Newbury Investments (UK) Ltd is a financially strong group which will underpin Norbain and allow Norbain’s suppliers, customers and employees to be confident in its future trading.
Norbain Press Release, emphasis mine
Debts that can’t be paid, won’t be.
I’d promised someone a post on something else (although, I don’t think he’s actually that interested), but my attention was almost immediately diverted by the news of Norbain being bought out under distress. This is big, big news at work, as Norbain are our biggest distributor, they owe us a lot of money, and we had no idea this was happening. Norbain are claiming that following their pre-pack administration, which was entered and completed in a day, all the money they owe us is…well….not owed to us anymore.
What’s particularly galling about this is this press release (I’m assuming it came from KPMG), which suggests that although the formal process only took a day, this had been 13 weeks in the planning. 13 weeks where they happily continued placing orders that, even though we have fulfilled them, they appear to have had no intention of paying for.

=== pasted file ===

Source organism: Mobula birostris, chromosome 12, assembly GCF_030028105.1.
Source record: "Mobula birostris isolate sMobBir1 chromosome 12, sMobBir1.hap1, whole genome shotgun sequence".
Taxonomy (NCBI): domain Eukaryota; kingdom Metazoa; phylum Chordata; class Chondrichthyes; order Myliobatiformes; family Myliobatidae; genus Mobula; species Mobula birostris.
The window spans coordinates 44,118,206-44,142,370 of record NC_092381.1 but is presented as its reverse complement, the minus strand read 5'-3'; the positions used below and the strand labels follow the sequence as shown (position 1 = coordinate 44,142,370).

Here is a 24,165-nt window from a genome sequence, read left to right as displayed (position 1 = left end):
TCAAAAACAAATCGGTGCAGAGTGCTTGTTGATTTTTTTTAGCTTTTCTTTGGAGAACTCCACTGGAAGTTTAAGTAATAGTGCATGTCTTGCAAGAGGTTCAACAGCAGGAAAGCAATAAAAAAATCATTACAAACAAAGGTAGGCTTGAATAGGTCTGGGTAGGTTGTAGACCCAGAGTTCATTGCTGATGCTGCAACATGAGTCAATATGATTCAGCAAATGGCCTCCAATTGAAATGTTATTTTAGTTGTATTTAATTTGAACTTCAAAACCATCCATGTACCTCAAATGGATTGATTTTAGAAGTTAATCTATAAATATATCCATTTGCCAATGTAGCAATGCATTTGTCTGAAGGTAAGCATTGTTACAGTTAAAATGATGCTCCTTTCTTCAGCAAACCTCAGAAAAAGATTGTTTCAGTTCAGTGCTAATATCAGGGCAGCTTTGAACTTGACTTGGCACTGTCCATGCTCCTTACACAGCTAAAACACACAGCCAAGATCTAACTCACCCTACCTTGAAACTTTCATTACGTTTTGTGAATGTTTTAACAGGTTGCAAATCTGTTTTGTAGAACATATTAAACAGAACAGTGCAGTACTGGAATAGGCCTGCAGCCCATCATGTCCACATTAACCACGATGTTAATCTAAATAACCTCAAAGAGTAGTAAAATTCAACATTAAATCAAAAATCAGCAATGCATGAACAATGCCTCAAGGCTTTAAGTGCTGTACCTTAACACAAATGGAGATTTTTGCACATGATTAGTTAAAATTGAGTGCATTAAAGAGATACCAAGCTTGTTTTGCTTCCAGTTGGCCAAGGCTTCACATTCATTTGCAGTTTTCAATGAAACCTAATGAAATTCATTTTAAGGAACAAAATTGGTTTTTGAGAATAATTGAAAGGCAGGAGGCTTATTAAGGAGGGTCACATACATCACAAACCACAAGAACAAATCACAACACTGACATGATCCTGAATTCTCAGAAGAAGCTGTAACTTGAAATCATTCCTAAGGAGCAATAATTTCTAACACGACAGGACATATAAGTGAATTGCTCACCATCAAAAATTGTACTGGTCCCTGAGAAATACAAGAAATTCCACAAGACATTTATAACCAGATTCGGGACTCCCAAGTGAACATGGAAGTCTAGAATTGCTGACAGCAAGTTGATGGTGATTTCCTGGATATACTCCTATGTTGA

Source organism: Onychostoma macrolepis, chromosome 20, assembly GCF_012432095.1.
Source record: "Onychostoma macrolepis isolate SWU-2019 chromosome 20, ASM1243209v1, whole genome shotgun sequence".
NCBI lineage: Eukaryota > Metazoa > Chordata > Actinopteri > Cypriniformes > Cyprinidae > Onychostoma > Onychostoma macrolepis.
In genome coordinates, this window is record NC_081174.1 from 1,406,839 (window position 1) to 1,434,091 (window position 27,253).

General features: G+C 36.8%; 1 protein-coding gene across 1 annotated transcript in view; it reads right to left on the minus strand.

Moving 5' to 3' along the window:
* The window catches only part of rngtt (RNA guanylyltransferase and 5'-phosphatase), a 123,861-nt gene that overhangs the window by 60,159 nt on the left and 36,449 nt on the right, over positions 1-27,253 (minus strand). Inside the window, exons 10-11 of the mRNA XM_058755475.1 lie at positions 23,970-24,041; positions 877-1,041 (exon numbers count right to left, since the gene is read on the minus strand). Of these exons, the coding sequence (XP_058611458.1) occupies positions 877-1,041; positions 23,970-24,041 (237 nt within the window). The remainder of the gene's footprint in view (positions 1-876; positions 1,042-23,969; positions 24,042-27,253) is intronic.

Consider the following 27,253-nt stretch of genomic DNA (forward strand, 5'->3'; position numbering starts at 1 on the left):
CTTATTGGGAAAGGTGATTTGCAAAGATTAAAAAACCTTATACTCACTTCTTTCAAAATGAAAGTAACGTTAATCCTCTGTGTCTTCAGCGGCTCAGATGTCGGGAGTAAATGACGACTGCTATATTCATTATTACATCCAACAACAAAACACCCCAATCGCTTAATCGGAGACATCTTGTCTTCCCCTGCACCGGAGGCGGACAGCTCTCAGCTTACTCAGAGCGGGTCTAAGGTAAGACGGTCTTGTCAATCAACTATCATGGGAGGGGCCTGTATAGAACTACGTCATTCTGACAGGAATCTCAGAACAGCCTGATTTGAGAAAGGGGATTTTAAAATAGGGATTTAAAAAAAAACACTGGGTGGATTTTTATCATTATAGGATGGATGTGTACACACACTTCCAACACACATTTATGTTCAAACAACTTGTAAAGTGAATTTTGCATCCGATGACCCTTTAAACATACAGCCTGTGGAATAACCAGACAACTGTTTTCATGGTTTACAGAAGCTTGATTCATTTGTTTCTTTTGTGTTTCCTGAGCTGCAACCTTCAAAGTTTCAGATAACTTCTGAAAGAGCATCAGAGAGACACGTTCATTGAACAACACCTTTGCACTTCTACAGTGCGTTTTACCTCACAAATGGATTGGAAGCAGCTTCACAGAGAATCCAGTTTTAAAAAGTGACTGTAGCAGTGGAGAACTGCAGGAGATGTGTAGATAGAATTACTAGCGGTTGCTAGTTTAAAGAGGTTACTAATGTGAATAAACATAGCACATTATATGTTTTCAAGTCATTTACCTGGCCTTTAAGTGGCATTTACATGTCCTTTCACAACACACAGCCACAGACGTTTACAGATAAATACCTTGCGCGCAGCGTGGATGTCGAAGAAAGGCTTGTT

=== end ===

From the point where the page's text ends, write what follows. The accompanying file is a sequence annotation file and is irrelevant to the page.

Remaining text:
Not to mention the suggestion that KPMG have saved jobs. I can’t imagine that there won’t be suppliers going under following this (although as things stand we’ll survive) and bear in mind that Norbain are just a middleman. It’s not like our business models are predicated on Norbain’s existence.
The icing on the cake was that yesterday, after this all came out, one of the admin team got a call from Norbain. Apparently, we made a mistake last week, charging them shipping when we shouldn’t have done. They wanted their £15 back!
Anyway, this all got me thinking, and reminded me of the Rangers debacle and other such recent shenanagins. I’d love to know what other creditors Norbain have (other than suppliers I mean), whether they were involved in this process at all (I’m thinking bank maybe?) and what they got out of it. The wiki article I linked earlier mentioned an acedemic criticism of pre-packs: that they favour the secured creditors.
It’s, for me, another example of the strangeness of debt-financing of a company as opposed to equity-financing. A shareholder is the last person to get any money in a bankruptcy, but a bank lender is (as I understand it) one of the first in line although their position and relationship to the company is not far removed from that of a shareholder. Makes less and less sense everyday.
Update 5/7/12: Came across this commentary that confirms my understanding that banks are high up (actually top) in the food chain in a bankruptcy. Seems to be because of the ‘secured’ nature of the lending. In my experience, secured lending means land-debt. Once again, rent-seeking comes first. And people wonder why the economy’s broken.